Darwin and Sydney, Australia
9- 31 Dec, 1995

Brolga The next morning, we were turned over to a different guide, a naturalized Australian from Germany, who took us to Kakadu National Park.  He delivered to me the famous line, "We're not going to stop for every bird!!" 

Yes, he drove right by a pair of Brolgas (the first I had ever seen), but he did stop for every Frilled Lizard.  (It's tough being the only birder on a tour!)

This guide had been selected because he was an expert in Aborigine culture.  He certainly demonstrated it during our tour of the cave paintings at Kakadu.  As we stood back and awaited our turn, I could overhear the other guide giving a vague, almost belittling description of the artwork to his group.  When our guide spoke, he spoke with detail, and the authority of someone who had actually discussed them with Aborigine people.  He knew the Aborigine Dreamtime stories, and a great deal about the characters in their mythology, some of which are depicted in the cave art.

Aborigine cave art The next day, we set out for an Aborigine reserve a few hundred miles south, where we would be spending the next few days.  Our guide was good friends with the tribe, and we would be camping on their land. 

On the way, we stopped to take another boat trip, this time of the Katherine Gorge.  The tour guide was under the impression that I wouldn't be impressed (since this wasn't the Grand Canyon ), but I really was.  The scenery was marvelous, and I saw birds!  An Olive-backed Oriole, a Blue-eyed Honeater, and a colony of Fairy Martins, nesting in a cave right off the river bank.

We arrived late in the evening, and were assigned to our cabins.  Over the next three days, we spent the days exploring the outback by bus, and at night, sat around the campfire and were treated to Dreamtime stories (told by the guide as well as a tribe member) and dances by the young children.  One evening, a young man returned from the city to give us a virtuoso performance on the didgeridoo. 

Black-necked Stork One day, we also stopped at a watering hole for a swim.  This felt so good after driving around all morning in 100 degree heat in a not-quite air conditioned bus.  On this day, there were two guides along, our German guide, and a tribe member.  Our guide suggested that we all take a swim, and then called to us that lunch was served.  As we emerged from the water, the Aborigine stood there, staring at us, with a very suspicious-looking grin on his face.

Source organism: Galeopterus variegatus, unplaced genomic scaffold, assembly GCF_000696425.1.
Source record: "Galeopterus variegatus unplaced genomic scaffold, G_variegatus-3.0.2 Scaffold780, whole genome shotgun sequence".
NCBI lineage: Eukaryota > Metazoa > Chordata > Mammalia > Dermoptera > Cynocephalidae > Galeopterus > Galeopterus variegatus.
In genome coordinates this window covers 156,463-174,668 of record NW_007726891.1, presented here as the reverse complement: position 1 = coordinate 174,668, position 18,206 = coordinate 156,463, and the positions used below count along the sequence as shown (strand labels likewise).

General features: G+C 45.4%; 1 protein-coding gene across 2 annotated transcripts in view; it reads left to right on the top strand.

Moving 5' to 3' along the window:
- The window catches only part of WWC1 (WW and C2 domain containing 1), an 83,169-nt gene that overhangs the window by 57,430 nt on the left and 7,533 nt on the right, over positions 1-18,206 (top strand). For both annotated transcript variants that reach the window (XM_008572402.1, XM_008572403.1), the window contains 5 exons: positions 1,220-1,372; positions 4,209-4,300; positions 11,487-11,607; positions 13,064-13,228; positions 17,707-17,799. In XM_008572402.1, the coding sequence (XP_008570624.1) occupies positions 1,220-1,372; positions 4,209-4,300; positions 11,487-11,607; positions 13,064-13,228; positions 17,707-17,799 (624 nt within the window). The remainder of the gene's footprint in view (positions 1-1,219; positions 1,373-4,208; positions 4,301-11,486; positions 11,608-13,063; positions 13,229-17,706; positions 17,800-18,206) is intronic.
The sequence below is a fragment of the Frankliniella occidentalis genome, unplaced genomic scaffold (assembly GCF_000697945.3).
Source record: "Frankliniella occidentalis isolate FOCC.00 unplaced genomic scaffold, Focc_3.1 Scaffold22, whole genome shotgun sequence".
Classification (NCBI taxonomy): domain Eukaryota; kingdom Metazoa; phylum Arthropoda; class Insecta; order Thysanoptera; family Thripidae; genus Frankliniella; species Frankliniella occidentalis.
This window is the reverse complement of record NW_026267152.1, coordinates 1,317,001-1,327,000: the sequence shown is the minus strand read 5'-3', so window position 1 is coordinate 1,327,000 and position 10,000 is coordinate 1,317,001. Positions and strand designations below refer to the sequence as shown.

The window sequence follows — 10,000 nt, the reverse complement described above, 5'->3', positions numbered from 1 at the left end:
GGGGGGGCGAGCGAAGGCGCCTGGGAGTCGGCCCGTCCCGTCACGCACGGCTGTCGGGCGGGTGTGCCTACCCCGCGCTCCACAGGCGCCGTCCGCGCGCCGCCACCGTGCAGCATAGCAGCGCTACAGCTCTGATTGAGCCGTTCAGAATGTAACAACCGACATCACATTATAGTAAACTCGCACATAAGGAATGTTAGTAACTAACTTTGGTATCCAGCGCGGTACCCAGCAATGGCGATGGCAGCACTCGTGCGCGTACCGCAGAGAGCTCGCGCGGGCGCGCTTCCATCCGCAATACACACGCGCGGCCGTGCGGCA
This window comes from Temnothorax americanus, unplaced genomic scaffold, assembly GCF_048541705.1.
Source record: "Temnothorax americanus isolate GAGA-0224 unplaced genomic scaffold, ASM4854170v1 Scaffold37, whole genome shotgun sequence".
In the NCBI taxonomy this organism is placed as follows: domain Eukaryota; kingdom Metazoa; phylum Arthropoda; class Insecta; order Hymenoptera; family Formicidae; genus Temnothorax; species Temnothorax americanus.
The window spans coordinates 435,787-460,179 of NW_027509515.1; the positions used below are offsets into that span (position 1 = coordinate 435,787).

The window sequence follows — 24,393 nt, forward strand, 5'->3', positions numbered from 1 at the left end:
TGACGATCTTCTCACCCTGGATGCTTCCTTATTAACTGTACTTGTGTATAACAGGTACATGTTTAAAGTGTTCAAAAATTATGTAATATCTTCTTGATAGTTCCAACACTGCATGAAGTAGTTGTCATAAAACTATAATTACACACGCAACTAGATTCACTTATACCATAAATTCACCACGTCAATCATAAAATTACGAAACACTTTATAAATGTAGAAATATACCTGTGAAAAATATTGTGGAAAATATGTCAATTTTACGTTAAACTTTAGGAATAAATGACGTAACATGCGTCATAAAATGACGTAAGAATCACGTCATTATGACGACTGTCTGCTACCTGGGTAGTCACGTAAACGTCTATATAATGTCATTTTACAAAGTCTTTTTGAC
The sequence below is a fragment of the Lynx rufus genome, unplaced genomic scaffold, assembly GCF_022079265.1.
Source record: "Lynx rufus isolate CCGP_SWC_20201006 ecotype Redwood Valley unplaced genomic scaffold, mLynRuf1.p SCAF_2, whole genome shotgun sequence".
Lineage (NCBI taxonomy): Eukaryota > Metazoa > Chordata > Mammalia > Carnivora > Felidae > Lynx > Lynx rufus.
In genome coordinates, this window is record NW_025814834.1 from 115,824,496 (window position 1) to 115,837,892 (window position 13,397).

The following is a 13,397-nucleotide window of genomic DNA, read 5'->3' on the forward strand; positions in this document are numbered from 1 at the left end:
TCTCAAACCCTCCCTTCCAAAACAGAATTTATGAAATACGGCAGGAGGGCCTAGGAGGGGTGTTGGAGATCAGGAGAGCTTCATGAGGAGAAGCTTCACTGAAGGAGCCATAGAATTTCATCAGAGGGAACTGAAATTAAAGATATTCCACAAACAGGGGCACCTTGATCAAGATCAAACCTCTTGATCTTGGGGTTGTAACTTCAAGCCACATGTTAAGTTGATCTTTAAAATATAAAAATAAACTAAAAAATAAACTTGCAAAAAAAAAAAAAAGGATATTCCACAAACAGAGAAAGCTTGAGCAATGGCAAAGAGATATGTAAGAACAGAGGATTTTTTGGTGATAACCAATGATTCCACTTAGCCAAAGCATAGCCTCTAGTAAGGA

Then he began to laugh outright.  He kept saying something about crocodiles. 

... that this watering hole was the home to 19 crocodiles.

We all thought he was joking, of course.  There was nothing in the brochure about "swimming with crocs". 

Then one of them surfaced...

Well, thank goodness they were fresh-water crocodiles, the kind that doesn't eat people.  Later, when we hiked around the area, we looked straight down and sure enough, there were a dozen crocodiles, now floating in the very places we had been swimming.  Our guide explained that when people show up, the crocs submerge, and can stay underwater for long periods of time.  But, no, they don't eat people.  That's the exclusive domain of the much larger saltwater crocodile.

On the final day of the tour, we were taken out into the bush and one of the tribal leaders showed us how to find food like bush carrots and bush potatoes.  They tried for the second time to make me eat green ants (they always singled me out for this), but I refused once again.  I wasn't that brave.  Also, considering my luck so far, I didn't want to add intestinal problems to my list.

Because the reserve was far interior and more arid, we saw many more birds during those days: Galahs (Roseate Cockatoos), Great Bowerbirds, Blue-eyed Honeyeaters, beautiful turquoise Hooded Parrots, black-and-yellow Figbirds, and many others.

New South Wales

I would have around four days in the Sydney area, and I decided to first head for the Blue Mountains.  After I mentioned this to a few people, they reminded me that a young, single, female backpacker had evidently been murdered up there.  I was immune to such reactive nonsense by now.  After all, I had sat within striking distance an adult saltwater crocodile!  I had gone swimming with freshwater crocodiles.  No mere human would ever frighten me again!

Blue Mountains The Blue Mountains were gorgeous.  I investigated a botanical gardens, and spotted quite a few birds there, including currawongs and Eastern Spinebills.  Along the road back, I also found some Red-browed Waxbills and a New Holland Honeyeater

New Holland Honeyeater South of Sydney, I noticed a pond in a municipal park that was covered with waterfowl, such as Gray Ducks, Maned Ducks and Eurasian Coots.  Later, as I went to see the Captain Cook memorial, I was treated to a flock of Eastern Rosellas very near the parking lot.  In other places, I saw Crimson Rosellas flying around in the flowering trees.  They were so brilliantly colored, they're very hard to miss, even when trying to concentrate of driving!

I spent Christmas and a few extra days in Sydney with some new friends from the outback tour.  By now, I was exhausted, and for all intents and purposes stopped birding.  We went to see Olde Sydney Town, a historical recreation of the old prison colony, and a Reptile Park, where I got to see koalas, feed the wallabies, and view a big tank full of... American Alligators? 

I flew back to LAX on New Year's eve.  We were served champagne as the clock struck midnight over Fiji.  Then we crossed the International Dateline, and it was 1995 again, and I arrived home just in time to celebrate New Year's Eve yet again.

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